DOD Could Save $1 Trillion Without Changing US Security

The Daily Escape:

Sea Street Beach East Dennis MA – October 2021 photo by Ulla Wise

Rather than adding to the current vibe of general despair, a new report from the nonpartisan Congressional Budget Office (CBO) offers a number of interesting perspectives on how the US defense budget could sustain a $1 trillion cut over the course of 10 years.

The CBO report says that national defense programs could absorb a well-structured $1 trillion cut while still protecting the homeland and America’s allies from foreign adversaries.

From Responsible Statecraft:

“The new report outlines three different options for cutting the Pentagon budget by $1 trillion over the next decade — a 14 percent reduction. Doing so would still leave the department with $6.3 trillion in taxpayer dollars over the next ten years, in inflation-adjusted 2022 dollars.”

The report’s mandate was to look at how to adjust the size and focus of US military under smaller federal budgets. It created three broad options to illustrate the range of strategies that the United States could pursue under a budget that would be cut gradually by a total of $1 trillion, or 14%, between 2022 and 2031. They developed the options using their Interactive Force Structure Tool.

Here are the CBO’s three options for military force reduction:

  • Maintain the existing national security strategy but with fewer personnel.
  • Change the existing national security strategy to focus more on countering adversaries with international allies and coalitions.
  • Change the existing national security strategy to focus more on protecting America’s access to sea, land, and air and space.

In all three options, the CBO slashed full-time active forces, while leaving the less expensive reserves at their current levels. While acknowledging that “none of the plans are without risk,” they concluded that the Pentagon could reduce spending without sacrificing our security.

According to the report, in all three of CBO’s options, units would be staffed, trained, and equipped at the same levels as they are today, but there would be fewer units, or different combinations of units. The CBO chose to retain fully staffed units because, while personnel are expensive, partially staffed units would not be able to execute their missions. That would make the US more of a paper tiger than we are currently.

The CBO report also put the potential cut in historical perspective. While significant, a $1 trillion cut (14%) over a decade would be far smaller than the cuts America’s military spending in 1988 to 1997 (30%), and the 25% cut we had in 2010-2015. A 14% cut from fiscal years 2022 to 2031 would also still leave annual defense spending at more than it was at any point from 1948 through 2002.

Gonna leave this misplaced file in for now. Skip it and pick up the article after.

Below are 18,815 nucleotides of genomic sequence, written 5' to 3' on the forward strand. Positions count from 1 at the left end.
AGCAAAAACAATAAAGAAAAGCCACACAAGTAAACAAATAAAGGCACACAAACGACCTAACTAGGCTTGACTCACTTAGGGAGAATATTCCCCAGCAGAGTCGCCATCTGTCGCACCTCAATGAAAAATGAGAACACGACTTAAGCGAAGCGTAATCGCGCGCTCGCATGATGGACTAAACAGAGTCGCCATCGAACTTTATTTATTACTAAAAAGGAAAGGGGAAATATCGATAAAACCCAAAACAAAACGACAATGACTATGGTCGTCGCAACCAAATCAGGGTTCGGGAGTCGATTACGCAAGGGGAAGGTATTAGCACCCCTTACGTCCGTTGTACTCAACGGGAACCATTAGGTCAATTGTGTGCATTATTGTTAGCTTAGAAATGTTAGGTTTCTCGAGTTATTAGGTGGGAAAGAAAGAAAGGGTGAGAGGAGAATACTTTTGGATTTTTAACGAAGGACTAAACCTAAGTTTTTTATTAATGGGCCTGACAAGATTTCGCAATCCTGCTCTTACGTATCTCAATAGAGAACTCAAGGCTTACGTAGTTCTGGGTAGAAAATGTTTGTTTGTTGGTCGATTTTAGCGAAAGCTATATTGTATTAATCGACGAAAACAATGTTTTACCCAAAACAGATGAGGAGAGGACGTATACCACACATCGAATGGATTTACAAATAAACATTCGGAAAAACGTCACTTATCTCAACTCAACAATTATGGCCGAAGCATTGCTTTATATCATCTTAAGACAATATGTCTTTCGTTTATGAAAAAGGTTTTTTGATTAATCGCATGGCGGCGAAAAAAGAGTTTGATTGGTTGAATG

Lindsay Koshgarian, program director at the Institute for Policy Studies (IPS) said:

“The US military budget is now higher than it was at the peak of the Vietnam War, the Korean War, or the Cold War….We are spending far too much on the Pentagon, and too little on everything else…”

A $1 trillion saving isn’t chump change. Those funds could be used to prevent future pandemics, address climate change, or reduce economic injustice. None of those are small matters. And they are all matters of political priorities.

No self-respecting Republican war hawk would have anything to do with cutting the military’s budget. And with the exception of a handful of left leaning Democrats, every other Democrat will shrink from the idea of reducing the military budget. It’s too risky politically.

We actually need Congress to solve three problems: Our revenue problem, our social spending/cost inflation problem, and our defense spending problem.

The CBO idea tackles the defense spending, but we need to consider taxes and revenue along with spending. We need to raise taxes on corporations and the wealthiest individuals while cutting that defense spending.

Turning to social spending, if you ask Americans what spending they want to cut, they will never say that we ought to ravage people’s retirement security. And 90+% of entitlement spending goes to the elderly, the disabled, or people who worked at least 1,000 hours in the past year. The big savings should come from reducing the growth in the cost of medical services.

Taking $1 trillion from Pentagon spending would be a great start, but we have other work to do.